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By Owen Phelps, Ph.D.

Director, Yeshua Institute

Welcome to the Age of VUCA.

If you haven’t heard of that term before, relax. You will probably hear it again often in the future.

But don’t relax too much. VUCA is about vigilance, not complacence.

Let me explain

VUCA is an acronym that originated with students at the U.S. Army War College to describe four characteristics of the world – and many of its smaller parts – in the wake of the Cold War. They are:

  • volatility,
  • uncertainty,
  • complexity, and,
  • ambiguity.

In earlier, simpler times the notion was that a leader would compile all the facts in a situation, evaluate them and make a decision.

But what people came to realize is that except in the smallest, simplest circumstances, no one was likely to have “all the facts.” There were always unknowns to deal with. And in most situations, what was known was changing or already outdated.

Meanwhile, new forces were always emerging, interacting with other forces to constantly change existing circumstances and dynamics.

This new world – or at the very least this new awareness of the world – required a new way to think and to act.

Going forward, no leader could assume that anything in the external environment was static, certain, simple, solitary or clear.

Indeed, the internal environment was most likely pretty dynamic and fluid too -- although you could hold fast to your mission and values despite all the other volatile dynamics going on around you.

In this new world, the focus has shifted to processes – both thinking processes and doing processes. Simple, one way, linear lines of communications have been replaced by organic, interdependent and interactive, multi-directional lines of communication.

Feedback loops are critical to keep leaders abreast of reality in “real time.” Yesterday’s knowledge might be useful or useless. The only way to know is to test it against what we know, what has been discovered, today.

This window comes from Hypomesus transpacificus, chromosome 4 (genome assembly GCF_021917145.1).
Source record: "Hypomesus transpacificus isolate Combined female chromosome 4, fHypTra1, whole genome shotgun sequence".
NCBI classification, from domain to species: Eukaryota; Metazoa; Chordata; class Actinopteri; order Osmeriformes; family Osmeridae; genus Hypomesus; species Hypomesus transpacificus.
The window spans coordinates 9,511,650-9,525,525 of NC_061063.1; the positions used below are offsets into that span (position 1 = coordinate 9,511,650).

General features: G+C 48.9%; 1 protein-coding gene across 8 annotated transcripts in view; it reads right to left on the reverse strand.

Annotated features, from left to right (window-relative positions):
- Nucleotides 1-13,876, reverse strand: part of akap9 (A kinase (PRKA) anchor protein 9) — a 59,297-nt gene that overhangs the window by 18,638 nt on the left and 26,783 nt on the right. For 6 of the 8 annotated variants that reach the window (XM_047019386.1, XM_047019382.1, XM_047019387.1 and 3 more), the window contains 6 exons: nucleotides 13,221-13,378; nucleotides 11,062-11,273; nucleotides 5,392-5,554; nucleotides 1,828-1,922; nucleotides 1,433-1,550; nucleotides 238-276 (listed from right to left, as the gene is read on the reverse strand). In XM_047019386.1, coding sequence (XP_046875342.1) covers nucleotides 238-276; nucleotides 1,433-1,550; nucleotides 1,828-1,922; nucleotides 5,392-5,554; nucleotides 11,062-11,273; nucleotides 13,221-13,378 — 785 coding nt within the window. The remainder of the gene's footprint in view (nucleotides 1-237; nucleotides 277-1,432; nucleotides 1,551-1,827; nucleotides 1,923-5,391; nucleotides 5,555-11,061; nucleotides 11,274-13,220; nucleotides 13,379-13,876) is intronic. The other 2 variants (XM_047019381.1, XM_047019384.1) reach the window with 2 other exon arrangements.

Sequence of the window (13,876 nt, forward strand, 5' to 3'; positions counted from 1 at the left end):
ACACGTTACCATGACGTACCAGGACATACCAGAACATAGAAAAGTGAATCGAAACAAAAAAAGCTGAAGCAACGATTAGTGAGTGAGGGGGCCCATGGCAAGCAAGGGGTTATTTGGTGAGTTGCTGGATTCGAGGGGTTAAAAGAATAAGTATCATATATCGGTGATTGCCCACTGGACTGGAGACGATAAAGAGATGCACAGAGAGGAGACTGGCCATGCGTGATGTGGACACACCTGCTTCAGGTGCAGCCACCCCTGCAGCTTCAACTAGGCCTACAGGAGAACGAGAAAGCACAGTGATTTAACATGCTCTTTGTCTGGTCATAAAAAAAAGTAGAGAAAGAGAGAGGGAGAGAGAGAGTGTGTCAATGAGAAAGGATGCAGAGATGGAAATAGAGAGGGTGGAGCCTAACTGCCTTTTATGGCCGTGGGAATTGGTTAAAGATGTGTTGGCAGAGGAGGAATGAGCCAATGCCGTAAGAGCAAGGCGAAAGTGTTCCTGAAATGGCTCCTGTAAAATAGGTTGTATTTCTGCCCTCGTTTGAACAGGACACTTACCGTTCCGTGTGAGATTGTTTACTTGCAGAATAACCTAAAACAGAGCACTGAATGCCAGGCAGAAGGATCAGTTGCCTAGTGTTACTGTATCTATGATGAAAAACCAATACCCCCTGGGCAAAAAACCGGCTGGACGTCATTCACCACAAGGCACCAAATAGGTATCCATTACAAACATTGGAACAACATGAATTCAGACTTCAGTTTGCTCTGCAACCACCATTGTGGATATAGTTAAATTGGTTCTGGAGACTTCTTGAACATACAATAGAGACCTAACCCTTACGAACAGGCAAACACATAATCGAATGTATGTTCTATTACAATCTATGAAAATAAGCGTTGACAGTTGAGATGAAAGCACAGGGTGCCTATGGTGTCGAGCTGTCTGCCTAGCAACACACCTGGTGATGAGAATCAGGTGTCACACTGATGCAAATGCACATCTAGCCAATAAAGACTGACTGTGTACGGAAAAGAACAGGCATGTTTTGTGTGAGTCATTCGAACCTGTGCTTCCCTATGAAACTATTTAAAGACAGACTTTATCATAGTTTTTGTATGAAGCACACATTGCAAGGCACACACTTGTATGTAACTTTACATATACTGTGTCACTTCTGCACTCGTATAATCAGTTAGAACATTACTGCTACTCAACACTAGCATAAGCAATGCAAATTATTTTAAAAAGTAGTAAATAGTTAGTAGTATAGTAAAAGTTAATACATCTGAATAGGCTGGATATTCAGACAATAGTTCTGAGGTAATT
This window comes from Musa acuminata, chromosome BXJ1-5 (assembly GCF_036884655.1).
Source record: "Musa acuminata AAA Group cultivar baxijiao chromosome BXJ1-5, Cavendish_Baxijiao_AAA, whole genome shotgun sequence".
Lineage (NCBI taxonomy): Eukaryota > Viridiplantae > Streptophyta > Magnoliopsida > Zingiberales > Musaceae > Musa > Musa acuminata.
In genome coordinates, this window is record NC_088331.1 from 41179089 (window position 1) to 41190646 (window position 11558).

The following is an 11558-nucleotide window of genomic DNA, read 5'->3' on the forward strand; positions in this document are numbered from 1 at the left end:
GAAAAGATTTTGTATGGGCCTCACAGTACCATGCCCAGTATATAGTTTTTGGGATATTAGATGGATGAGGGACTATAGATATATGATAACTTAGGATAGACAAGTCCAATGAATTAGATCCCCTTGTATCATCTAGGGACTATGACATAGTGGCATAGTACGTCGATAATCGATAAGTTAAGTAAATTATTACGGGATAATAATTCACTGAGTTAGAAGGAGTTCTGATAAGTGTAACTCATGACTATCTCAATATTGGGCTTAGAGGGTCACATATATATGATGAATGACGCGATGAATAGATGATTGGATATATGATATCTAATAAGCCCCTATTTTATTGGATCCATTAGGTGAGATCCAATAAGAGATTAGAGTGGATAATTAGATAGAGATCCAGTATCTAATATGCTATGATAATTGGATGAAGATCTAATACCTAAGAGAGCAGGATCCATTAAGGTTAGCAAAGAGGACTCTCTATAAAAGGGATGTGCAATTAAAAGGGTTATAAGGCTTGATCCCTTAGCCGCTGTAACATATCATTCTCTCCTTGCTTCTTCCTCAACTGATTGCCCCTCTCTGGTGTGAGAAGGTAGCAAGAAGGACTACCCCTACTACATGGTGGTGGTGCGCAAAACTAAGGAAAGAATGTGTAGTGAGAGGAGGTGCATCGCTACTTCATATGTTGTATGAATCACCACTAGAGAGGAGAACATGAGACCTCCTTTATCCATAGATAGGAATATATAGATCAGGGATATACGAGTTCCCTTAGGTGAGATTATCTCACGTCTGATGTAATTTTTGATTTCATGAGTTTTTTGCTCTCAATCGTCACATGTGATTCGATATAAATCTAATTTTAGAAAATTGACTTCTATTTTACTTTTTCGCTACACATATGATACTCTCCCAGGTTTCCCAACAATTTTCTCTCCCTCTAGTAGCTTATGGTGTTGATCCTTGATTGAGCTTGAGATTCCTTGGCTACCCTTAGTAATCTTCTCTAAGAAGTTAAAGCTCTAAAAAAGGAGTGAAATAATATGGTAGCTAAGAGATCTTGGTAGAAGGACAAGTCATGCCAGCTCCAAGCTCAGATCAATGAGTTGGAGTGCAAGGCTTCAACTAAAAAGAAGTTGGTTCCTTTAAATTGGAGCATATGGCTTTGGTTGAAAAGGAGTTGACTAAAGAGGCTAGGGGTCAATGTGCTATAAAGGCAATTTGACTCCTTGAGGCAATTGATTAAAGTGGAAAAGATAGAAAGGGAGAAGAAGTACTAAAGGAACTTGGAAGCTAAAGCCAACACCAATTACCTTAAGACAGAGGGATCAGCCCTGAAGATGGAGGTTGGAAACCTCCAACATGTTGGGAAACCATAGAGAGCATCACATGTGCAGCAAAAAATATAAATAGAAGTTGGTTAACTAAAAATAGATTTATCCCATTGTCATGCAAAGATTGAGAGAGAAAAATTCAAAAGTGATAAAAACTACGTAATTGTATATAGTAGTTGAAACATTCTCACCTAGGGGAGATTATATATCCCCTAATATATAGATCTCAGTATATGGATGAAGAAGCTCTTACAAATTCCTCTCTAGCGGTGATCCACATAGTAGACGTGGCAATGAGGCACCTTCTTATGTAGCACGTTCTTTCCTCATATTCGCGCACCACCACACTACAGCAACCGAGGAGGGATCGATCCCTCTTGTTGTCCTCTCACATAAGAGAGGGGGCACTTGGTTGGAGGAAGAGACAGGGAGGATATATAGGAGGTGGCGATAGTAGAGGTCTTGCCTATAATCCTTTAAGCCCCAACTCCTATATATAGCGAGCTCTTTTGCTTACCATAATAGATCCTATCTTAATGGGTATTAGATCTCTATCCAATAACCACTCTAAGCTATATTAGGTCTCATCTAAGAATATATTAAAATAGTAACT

Assumptions and decisions are tested, then tested again and again. Systems build in constant testing. Knowledge is constantly updated. Decisions are constantly evaluated. Adjustments are constantly made.

The highly interactive and interdependent process never stops.

Great resource

If you’re looking for an excellent, clear and concise presentation of what this new approach to leading and deciding looks like, I recommend Fourth Generation Management by Brian L. Joiner.

His PDCA system following the process of Plan, Do, Check, Act puts organizations on a path to constant learning and constant improvement in the midst of volatility.

New resource

Several suggestions for how to thrive in our VUCA world come from Jennifer Garvey Berger and Keith Johnston in a new resource, Simple Habits for Complex Times: Powerful Practices for Leaders.

Their advice includes a collection of strategies:

  • gather varied perspectives,
  • listen,
  • experiment,
  • learn,
  • adjust and
  • repeat.

Direction matters

They also urge leaders to ask new questions, strive to see complex systems as a whole, and despite all the uncertainty today, “set a clear and unambiguous direction.”

Through it all, leaders have to fight the natural tendency to act first and think later. “You must adapt to a new world that demands the opposite,” they insist.

A personal note

In the midst of what can seem like – and very well may be – so much chaos, I can’t think of a more reliable anchor than the conviction that God loves us, is always with us, and will see us through any and all challenges no matter what things look like in the current moment.

Pray. Pray often. Pray fast. Pray from your heart. Maybe you haven’t got this. But He does. We know how the story ends.

  

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